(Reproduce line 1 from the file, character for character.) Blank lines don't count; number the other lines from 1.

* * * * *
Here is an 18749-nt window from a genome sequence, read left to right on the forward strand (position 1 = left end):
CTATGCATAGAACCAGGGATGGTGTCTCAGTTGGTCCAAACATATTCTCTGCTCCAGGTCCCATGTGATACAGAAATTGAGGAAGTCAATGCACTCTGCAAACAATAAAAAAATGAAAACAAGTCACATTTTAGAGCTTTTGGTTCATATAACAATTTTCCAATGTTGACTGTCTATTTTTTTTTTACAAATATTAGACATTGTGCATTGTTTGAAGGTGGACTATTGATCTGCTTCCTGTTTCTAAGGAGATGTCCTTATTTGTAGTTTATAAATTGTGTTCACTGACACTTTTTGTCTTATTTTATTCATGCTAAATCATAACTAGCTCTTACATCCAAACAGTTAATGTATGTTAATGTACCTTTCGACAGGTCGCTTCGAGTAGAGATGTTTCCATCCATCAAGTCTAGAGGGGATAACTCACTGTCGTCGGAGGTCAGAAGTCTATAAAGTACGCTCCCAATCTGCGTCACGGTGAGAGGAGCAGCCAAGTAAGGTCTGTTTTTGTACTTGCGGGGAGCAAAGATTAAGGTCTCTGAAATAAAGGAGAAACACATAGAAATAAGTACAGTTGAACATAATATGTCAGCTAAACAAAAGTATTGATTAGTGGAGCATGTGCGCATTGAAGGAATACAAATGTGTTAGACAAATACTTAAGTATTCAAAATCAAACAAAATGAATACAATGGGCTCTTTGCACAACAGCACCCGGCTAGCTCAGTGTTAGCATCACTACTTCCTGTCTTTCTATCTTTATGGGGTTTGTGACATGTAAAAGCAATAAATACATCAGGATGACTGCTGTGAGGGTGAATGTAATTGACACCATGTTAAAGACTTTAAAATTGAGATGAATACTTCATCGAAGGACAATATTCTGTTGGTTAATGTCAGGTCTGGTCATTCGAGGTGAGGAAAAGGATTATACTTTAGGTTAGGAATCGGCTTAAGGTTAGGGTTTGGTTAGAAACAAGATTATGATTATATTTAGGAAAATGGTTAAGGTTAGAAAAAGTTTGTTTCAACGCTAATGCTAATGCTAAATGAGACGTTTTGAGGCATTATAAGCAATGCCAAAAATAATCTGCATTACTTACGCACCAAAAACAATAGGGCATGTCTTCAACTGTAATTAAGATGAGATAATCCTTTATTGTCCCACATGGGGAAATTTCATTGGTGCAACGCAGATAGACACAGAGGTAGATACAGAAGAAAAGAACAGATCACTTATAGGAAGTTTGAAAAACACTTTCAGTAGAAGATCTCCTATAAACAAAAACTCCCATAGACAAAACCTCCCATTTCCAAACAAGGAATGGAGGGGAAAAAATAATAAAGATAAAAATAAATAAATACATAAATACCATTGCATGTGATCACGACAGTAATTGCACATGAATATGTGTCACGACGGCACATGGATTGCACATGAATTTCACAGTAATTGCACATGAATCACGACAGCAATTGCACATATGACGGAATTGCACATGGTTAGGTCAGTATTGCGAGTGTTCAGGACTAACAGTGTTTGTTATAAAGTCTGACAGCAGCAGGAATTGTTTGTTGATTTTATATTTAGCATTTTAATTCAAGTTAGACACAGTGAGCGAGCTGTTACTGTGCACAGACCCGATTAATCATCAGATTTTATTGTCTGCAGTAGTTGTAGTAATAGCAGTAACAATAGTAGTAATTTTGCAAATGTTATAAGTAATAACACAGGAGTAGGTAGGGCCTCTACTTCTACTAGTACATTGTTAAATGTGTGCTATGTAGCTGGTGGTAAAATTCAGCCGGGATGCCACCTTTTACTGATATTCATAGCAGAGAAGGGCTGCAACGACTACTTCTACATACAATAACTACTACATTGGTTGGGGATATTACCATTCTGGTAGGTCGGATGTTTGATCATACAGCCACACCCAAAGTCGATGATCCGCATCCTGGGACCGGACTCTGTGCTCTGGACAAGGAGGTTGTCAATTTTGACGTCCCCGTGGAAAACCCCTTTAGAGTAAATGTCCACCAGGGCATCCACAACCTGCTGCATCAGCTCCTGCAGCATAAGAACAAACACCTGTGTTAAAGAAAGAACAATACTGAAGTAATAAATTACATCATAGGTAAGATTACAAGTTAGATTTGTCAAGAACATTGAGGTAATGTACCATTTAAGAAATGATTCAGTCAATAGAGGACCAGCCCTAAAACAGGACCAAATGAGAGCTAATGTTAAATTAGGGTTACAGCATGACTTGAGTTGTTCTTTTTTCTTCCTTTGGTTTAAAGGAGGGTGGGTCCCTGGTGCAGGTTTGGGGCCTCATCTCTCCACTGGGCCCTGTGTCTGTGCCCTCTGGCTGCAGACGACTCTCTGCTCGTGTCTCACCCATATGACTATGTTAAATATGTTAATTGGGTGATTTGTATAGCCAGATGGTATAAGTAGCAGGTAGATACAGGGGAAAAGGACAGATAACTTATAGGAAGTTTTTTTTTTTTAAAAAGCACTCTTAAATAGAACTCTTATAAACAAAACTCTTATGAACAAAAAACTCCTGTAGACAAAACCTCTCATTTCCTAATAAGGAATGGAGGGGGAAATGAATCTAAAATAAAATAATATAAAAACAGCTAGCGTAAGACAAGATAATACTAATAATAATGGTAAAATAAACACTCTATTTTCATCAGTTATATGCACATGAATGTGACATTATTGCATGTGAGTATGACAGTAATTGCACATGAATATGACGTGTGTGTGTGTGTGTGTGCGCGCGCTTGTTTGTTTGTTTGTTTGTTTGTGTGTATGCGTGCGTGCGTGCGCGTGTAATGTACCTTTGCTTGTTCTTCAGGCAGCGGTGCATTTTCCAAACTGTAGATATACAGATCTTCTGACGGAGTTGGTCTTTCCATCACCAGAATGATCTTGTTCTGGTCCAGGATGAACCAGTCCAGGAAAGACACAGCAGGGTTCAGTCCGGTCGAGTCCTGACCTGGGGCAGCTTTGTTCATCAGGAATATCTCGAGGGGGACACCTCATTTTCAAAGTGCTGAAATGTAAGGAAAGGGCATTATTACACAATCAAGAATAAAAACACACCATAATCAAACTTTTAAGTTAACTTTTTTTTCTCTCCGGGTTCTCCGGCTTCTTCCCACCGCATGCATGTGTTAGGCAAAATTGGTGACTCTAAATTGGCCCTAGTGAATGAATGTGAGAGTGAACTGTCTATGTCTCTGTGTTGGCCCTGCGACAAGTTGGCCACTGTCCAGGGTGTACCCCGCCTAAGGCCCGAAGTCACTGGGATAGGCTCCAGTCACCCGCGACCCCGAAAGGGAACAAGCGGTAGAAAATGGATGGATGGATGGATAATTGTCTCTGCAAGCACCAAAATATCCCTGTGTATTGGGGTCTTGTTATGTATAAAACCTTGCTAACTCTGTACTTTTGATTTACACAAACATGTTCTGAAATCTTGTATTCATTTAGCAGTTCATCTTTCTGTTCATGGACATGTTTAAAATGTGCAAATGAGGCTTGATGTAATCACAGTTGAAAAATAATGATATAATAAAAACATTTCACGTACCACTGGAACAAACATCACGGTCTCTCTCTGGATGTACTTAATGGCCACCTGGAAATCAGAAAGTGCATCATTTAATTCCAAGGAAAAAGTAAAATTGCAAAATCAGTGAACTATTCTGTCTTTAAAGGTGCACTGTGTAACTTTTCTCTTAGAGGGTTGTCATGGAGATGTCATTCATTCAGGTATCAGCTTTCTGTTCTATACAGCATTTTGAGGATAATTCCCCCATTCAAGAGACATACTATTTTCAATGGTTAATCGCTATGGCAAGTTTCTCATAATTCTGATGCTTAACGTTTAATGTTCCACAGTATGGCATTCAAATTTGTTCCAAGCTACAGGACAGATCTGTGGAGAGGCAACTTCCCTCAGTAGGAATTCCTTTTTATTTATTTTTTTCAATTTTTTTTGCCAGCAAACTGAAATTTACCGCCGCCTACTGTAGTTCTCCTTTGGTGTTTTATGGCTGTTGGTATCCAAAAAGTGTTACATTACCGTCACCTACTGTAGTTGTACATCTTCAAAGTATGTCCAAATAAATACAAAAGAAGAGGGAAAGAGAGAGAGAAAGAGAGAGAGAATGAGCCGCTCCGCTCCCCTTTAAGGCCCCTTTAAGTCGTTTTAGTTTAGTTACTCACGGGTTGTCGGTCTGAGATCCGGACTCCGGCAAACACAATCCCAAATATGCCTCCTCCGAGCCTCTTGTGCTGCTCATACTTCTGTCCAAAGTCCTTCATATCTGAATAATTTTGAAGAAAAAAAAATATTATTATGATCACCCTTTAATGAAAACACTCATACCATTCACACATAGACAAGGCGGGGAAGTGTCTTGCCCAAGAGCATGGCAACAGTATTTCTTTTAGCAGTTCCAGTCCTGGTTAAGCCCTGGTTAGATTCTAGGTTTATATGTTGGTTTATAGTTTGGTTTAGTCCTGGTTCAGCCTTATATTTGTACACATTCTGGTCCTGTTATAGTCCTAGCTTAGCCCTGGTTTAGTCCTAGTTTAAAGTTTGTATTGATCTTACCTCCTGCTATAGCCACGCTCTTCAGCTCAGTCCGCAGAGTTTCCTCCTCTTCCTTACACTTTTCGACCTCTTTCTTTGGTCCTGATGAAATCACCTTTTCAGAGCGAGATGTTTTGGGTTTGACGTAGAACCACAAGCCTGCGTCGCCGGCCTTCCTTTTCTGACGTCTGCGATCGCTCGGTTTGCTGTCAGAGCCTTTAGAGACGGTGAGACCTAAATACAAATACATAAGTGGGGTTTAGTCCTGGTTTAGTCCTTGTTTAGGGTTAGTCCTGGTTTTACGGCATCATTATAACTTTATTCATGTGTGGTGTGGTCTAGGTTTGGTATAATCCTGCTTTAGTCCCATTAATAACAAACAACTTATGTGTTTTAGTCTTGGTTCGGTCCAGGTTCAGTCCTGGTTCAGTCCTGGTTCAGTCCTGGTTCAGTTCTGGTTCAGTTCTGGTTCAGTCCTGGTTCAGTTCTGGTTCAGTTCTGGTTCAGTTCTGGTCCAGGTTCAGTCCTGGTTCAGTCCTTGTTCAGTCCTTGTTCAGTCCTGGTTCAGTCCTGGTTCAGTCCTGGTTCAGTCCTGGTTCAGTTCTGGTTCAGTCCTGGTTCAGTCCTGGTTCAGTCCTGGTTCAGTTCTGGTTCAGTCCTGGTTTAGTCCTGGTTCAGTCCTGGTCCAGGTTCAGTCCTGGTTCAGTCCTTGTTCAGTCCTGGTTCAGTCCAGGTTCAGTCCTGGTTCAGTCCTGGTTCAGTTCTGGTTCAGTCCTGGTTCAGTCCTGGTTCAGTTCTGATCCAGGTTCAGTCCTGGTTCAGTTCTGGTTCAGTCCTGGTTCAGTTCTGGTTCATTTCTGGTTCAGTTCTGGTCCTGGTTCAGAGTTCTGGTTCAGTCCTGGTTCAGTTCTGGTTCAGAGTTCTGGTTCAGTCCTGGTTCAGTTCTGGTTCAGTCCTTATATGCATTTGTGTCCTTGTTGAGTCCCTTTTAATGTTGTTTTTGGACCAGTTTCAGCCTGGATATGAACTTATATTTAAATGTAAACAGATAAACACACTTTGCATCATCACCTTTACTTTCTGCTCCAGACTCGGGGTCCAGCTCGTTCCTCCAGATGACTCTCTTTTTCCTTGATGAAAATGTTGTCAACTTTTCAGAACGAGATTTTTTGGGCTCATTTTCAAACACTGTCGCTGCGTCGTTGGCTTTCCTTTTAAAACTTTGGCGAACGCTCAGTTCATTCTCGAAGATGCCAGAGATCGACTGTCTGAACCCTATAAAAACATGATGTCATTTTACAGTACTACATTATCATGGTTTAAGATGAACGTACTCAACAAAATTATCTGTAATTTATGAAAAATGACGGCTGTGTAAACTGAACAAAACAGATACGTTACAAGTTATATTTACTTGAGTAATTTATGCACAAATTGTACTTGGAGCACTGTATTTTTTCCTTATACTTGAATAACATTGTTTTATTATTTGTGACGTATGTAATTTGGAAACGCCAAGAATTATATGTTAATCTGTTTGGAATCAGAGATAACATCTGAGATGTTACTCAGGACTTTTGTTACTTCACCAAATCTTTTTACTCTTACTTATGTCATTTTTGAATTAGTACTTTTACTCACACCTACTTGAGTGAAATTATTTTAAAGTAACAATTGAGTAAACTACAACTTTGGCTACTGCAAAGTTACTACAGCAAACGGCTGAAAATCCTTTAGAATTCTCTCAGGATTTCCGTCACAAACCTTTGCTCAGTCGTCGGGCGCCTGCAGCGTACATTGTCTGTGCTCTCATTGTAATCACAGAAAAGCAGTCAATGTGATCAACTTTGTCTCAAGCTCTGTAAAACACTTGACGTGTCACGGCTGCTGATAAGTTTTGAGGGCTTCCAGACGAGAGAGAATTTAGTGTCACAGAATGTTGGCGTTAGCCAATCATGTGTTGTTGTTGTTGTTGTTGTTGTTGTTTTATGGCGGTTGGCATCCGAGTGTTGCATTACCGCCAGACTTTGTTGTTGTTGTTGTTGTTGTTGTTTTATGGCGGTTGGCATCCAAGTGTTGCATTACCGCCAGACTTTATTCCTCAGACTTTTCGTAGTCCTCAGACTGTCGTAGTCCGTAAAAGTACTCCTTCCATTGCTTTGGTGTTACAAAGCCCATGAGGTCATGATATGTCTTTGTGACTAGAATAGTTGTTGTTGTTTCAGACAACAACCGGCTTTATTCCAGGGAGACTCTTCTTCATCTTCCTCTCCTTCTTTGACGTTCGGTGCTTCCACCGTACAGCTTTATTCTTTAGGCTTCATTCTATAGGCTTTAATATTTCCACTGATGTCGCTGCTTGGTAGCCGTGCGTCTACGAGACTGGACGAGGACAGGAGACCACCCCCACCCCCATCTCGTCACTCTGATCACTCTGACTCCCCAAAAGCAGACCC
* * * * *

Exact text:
Here is an 18749-nt window from a genome sequence, read left to right on the forward strand (position 1 = left end):